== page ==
22 Jul Grow Great Grub – and a giveaway
Before a certain family member thinks this is a guilt trip, let me state for the record it isn’t. I’m simply stating facts.
Fact: My grandiose plans for a communal family garden got kiboshed in early spring when my sister announced her engagement. With a great big honkin’ white marquis, a dozen tables and a hundred chairs scheduled to sprawl across the planting area mid-July, we had to rethink vegetable patch.
Fact: Weddings trump gardens.
Fact: I’m okay with that. Really.
Why? Because in an attempt to find out how to maximize the small space left uneaten by the tent, I discovered I can grow blueberries. And I love blueberries.
Thanks to Grow Great Grub: Organic Food from Small Spaces by Gayla Trail, I’ve got two lowbush blueberries working hard at producing my breakfast fruit of choice — right under the messy pine no other edible seems to like. Apparently, blueberries love the acid soil the needles create. I realize I won’t see berries for a couple of years but I no longer scowl at the pine.
For all those procrastinators who don’t have a wedding as an excuse, a late-summer crop is still possible. According to Trail, peas, beans, carrots, spinach, lettuce, onions and radish don’t mind waiting. But to be honest, I’m a bit tired for that right now. I just want to kick back and admire the garden from my newly renovated kitchen window. And what grows in my garden? Amongst other things, bergamot (aka bee balm).
And after my disastrous flirtation with homemade Earl Grey tea, I wasn’t quite sure what to do with this clown-haired herb. Apparently, the leaves pair well with heavy meats. Who knew? Gayla.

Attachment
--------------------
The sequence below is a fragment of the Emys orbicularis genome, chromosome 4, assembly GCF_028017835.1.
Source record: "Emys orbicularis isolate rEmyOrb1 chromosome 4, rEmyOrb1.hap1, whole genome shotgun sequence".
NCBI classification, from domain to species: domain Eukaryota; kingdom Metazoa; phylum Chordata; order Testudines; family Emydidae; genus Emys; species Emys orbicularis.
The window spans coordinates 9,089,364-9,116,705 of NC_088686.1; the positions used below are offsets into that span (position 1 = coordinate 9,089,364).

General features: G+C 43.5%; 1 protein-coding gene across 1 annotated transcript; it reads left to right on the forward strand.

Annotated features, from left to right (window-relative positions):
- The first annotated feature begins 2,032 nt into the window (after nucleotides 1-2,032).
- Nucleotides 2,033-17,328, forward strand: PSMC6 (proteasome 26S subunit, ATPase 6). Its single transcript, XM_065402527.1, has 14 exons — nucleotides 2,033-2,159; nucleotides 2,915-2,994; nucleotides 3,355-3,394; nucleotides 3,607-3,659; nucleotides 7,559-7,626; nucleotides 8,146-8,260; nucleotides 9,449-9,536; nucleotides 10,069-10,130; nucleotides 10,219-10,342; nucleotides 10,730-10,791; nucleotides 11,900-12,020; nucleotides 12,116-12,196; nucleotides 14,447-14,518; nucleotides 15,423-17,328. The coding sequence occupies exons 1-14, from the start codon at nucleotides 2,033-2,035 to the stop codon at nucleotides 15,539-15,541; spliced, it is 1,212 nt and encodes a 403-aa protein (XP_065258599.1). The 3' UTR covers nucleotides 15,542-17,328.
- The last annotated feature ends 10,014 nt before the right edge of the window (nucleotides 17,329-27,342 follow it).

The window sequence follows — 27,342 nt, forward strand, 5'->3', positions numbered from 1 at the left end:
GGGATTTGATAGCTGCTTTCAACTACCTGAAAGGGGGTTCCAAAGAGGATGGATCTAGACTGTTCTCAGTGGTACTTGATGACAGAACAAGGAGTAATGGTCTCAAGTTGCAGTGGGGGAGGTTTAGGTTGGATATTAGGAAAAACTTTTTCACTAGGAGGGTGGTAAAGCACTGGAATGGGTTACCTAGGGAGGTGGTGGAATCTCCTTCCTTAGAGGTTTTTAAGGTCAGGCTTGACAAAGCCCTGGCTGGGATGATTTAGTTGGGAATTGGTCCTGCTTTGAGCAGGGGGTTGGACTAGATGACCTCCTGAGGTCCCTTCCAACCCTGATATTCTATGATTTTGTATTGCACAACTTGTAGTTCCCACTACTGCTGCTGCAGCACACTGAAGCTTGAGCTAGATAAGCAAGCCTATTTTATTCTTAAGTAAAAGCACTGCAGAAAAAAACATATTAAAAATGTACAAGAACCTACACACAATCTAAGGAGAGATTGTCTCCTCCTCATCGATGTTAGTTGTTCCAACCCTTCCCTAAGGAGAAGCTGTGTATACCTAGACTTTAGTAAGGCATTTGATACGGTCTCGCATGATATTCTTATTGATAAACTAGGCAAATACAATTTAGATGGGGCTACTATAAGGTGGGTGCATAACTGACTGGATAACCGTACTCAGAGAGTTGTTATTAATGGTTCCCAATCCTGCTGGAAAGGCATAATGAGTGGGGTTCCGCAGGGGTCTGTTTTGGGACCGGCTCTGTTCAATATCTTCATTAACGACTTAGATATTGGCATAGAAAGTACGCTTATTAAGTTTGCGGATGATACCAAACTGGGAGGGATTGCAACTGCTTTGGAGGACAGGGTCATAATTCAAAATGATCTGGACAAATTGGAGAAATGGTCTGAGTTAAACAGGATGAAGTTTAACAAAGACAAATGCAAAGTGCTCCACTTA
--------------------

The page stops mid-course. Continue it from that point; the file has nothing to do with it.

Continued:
So, even though it’s late in the season, Grow Great Grub comes in handy. If you’ve already planted, there’s a section on harvesting. If you don’t grow so much as a weed, the section on preserving (short-term and long-term storage) is worth a read. Trail’s fun tone is so persuasive she has me saving toilet paper rolls and used panty hose. Why? Read the book.
Trail can literally dish the dirt on growing food. She gardens without a backyard, using a rooftop instead, so she knows first-hand how to make the most of small spaces. Or big ones. She does community gardening, too. With a lively voice and clear explanations, Trail discusses crop rotation, composting, companion planting, pest control and more. She’s also realistic in managing expectations. You want to grow watermelon? No problem, but the yield will be low. And forget the giant zucchini competition. Pick ’em small if you don’t the entire family to turn up their noses at a tasteless, woody vegetable.
Beyond stellar photos and helpful sidebars, Trail provides useful overviews on how to grow specific fruits, vegetable and herbs and tosses in some simple but tempting recipes. Great, Gayle. Now I want to grow borage just so I can float the tiny purple star-shaped flowers in soup or freeze them into impressive little ice cubes.
Normally I pick a recipe to post along with a review, but this time, I’m leaving the decision up to you. Which of Gayla’s recipe should I make?
- Cold Cucumber, Mint & Yogurt Soup
- Oven-Roasted Tomatoes
- Roasted Zucchini Dip
- Tangy Red Pepper Ketchup
Cast your vote in the comments section. I’ll test the most popular option and post about it next week. As an added bonus, one lucky commenter — selected by random draw — will win a copy of Grow Great Grub courtesy the delight people at Random House. I’ll draw names on July 28th and post on the 30th.
Blueberry photo © pinksherbet. Published under a Creative Commons License.